After leaving the EPA in 1981, Schramm was the founding director of regulatory and governmental affairs for Waste Management, Inc. In 1989, he began consulting on environmental issues, first for the PA Consulting Group and, since 2001, as an independent consultant. Schramm's work takes him to places as far flung as Russia, Egypt, Phil-lipines, Latvia, Turkmenistan, Nepal and Peru. Schramm, who has drafted environmental legislation enacted in several countries, has found that many governments, as the United States did 30 years ago, struggle with the implementation of policy.
"In Egypt, for example, their laws might read `Ministry A, you do this, but in coordination with Ministry B, but keep Ministry C in the loop,'" Schramm said. "Americans take management for granted. If we have a genius, that's what it is in. We're goal oriented, we know how to get from A to B to C to D. In many developing countries, they don't, and their laws reflect that. When everybody has authority, nobody has authority. My job has been to create environmental improvement laws, industrial efficiencies, sustainability and implement management systems for both the public and private sectors. Not much different from being back in the legislature." — GEF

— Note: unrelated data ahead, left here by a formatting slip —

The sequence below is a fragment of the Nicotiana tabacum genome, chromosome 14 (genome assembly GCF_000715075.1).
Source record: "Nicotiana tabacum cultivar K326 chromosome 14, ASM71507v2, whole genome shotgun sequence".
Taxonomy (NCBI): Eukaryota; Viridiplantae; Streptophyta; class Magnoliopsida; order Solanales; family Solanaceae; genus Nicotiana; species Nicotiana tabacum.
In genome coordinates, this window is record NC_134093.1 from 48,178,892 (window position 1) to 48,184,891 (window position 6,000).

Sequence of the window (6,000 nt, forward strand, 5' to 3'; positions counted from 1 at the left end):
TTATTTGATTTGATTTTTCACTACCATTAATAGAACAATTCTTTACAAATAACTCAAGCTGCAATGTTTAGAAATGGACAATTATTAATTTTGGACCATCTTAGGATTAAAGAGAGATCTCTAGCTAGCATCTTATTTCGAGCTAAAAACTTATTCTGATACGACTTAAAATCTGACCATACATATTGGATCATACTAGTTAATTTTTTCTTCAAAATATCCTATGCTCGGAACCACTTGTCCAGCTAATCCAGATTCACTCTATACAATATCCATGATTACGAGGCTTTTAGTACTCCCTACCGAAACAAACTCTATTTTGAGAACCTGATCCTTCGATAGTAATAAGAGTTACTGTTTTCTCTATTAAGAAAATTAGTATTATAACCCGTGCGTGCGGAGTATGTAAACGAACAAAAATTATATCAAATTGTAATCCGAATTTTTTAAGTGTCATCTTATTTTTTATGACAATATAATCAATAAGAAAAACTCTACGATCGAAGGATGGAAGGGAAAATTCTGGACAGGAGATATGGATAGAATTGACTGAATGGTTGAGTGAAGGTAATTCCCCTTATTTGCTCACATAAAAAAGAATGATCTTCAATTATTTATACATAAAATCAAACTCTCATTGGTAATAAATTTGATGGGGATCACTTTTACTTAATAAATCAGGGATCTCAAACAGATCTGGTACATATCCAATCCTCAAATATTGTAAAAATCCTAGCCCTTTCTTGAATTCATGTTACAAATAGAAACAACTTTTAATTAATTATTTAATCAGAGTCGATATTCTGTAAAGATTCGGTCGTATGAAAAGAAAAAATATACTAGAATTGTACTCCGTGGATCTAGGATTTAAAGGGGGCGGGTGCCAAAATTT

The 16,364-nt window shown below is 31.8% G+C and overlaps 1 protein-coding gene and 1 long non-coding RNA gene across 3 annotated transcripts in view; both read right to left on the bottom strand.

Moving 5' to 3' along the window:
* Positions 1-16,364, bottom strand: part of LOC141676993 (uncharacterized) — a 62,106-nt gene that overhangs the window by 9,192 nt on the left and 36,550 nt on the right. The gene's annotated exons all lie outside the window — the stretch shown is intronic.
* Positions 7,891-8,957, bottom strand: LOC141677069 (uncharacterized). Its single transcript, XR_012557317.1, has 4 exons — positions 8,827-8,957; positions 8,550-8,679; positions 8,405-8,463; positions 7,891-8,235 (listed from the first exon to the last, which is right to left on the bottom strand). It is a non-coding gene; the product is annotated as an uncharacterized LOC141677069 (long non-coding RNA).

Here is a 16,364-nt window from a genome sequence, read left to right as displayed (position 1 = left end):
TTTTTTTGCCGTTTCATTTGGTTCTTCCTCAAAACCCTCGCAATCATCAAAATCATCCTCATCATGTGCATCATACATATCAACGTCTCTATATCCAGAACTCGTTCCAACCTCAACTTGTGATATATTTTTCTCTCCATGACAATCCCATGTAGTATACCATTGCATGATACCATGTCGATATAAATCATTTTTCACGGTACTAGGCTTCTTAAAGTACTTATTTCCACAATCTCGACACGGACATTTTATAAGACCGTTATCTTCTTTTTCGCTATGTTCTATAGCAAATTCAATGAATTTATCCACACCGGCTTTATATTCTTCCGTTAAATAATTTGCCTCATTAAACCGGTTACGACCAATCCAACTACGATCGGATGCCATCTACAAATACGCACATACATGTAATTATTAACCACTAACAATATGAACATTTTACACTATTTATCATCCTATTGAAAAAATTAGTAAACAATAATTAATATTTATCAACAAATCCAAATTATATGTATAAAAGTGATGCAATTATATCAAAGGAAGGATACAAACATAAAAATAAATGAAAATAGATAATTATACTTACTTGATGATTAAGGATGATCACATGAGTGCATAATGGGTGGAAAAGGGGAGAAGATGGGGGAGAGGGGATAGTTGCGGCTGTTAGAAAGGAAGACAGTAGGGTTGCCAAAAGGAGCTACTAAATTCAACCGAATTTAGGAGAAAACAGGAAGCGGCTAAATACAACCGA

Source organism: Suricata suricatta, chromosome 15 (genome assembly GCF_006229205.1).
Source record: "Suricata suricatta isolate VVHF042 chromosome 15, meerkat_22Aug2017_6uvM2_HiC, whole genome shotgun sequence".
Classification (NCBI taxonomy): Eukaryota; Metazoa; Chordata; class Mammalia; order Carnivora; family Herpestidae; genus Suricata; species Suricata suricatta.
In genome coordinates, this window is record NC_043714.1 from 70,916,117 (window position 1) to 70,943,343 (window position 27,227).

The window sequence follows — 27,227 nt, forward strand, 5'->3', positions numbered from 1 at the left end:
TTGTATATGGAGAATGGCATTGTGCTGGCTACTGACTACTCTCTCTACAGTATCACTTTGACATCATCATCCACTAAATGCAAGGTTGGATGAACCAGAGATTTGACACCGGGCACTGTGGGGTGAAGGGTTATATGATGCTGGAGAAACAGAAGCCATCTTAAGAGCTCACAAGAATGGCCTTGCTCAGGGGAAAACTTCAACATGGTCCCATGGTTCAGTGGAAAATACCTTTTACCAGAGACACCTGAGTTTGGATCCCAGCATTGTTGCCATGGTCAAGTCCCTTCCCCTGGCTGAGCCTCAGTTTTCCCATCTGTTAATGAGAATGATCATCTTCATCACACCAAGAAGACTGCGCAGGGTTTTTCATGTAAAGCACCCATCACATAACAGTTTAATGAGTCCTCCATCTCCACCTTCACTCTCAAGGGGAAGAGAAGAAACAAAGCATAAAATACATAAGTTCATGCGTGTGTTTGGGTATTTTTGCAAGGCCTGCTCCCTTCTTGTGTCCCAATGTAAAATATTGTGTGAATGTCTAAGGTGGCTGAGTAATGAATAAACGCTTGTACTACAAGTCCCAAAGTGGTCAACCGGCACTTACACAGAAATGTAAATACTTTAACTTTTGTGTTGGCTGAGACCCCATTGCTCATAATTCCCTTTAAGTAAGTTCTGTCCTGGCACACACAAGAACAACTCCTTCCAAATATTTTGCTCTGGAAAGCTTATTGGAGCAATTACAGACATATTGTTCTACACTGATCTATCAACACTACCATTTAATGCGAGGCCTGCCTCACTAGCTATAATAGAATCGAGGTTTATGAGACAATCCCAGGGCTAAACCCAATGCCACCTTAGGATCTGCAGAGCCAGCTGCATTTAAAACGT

To date, the AAF has shut down more than 35 bear farms. [Photos courtesy Andrea Mowrer]
Rescuing the moon bears
"I'm affected by those who can't help themselves or are in difficult situations," said Andrea Mowrer '89, who has joined the effort to eradicate animal cruelty in a part of the world where she had lived and work-ed after her graduation from Colgate.
In October, Mowrer became the U.S. representative for Animals Asia Foundation (AAF), an animal welfare organization headquartered in Hong Kong. From her Burlington, Vt. office, Mowrer works to build awareness and support for the AAF's efforts.
"I have a huge love of Asia and animals," she explained, "and was looking to move closer to the East Coast, so it seemed like a wonderful way for me to come home and maintain a connection with being overseas."